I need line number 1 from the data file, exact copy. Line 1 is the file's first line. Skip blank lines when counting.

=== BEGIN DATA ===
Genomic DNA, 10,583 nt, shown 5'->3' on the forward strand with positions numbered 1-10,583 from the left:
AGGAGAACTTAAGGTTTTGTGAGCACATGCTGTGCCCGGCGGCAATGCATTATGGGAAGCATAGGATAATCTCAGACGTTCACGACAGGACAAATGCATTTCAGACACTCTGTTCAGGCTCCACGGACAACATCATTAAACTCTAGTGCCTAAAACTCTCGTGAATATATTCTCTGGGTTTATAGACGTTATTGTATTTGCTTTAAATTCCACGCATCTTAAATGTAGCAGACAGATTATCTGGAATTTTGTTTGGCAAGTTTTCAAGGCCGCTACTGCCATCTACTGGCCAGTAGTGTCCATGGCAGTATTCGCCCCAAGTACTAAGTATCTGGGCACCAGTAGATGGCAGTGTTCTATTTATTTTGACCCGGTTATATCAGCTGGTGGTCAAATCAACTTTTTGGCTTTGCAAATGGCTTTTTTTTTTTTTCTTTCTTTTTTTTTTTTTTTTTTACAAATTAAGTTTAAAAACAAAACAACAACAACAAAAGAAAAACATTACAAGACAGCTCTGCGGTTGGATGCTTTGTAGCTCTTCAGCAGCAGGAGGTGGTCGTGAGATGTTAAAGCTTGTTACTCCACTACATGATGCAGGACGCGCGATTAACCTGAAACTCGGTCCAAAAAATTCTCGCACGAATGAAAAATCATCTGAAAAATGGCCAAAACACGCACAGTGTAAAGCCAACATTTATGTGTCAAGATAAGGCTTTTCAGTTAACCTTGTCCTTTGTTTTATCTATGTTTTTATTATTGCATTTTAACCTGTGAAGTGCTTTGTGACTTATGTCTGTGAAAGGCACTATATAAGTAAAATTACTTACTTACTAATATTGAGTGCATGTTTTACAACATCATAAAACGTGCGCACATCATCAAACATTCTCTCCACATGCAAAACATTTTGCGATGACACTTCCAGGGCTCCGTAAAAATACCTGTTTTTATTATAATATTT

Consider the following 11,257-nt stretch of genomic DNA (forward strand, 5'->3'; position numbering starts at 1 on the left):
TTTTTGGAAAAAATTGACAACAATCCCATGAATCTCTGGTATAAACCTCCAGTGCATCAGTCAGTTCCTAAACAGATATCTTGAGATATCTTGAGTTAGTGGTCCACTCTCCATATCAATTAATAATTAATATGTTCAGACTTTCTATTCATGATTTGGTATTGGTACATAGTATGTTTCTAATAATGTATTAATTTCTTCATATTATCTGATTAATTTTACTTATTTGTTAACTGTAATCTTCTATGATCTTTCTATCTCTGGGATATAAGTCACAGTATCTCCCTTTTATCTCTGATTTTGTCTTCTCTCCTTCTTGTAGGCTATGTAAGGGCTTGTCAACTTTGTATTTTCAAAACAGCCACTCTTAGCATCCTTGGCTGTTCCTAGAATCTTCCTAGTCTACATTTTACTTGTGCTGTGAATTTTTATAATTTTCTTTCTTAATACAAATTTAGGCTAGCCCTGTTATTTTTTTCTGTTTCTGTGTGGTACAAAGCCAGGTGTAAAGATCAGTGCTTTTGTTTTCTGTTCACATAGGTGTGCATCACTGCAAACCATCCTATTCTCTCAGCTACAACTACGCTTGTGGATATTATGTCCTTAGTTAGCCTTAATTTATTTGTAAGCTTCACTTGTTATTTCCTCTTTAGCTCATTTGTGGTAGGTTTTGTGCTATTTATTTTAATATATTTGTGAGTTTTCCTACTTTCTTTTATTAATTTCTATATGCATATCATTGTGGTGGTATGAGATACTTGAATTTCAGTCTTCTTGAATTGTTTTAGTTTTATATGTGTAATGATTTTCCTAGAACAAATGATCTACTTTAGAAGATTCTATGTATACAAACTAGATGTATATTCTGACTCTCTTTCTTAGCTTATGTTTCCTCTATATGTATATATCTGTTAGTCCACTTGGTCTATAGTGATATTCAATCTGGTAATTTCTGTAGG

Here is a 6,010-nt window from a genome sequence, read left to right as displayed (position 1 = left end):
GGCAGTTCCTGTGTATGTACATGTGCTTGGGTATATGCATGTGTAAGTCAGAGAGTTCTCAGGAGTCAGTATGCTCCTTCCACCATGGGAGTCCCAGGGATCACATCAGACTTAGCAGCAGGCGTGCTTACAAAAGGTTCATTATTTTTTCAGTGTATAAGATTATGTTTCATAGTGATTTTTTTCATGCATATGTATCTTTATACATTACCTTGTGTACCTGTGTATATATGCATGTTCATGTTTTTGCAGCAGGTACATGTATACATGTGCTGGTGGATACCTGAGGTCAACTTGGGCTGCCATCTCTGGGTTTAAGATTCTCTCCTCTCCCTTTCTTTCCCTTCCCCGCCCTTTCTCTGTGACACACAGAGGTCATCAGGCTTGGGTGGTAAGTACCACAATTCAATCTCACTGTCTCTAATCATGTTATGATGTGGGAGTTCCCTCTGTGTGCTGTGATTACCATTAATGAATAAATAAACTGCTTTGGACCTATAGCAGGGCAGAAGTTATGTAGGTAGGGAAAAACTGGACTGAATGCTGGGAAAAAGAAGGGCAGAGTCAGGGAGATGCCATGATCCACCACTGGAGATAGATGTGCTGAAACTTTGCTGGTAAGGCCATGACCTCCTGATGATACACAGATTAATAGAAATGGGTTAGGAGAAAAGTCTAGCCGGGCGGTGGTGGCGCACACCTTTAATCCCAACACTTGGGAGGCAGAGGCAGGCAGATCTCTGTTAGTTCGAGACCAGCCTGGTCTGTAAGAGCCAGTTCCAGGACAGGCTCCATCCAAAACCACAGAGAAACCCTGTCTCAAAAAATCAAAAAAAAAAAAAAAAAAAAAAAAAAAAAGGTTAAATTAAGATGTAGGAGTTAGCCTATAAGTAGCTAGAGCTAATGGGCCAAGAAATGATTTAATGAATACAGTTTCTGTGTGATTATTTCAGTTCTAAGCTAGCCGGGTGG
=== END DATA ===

Genomic DNA, 10,583 nt, shown 5'->3' on the forward strand with positions numbered 1-10,583 from the left: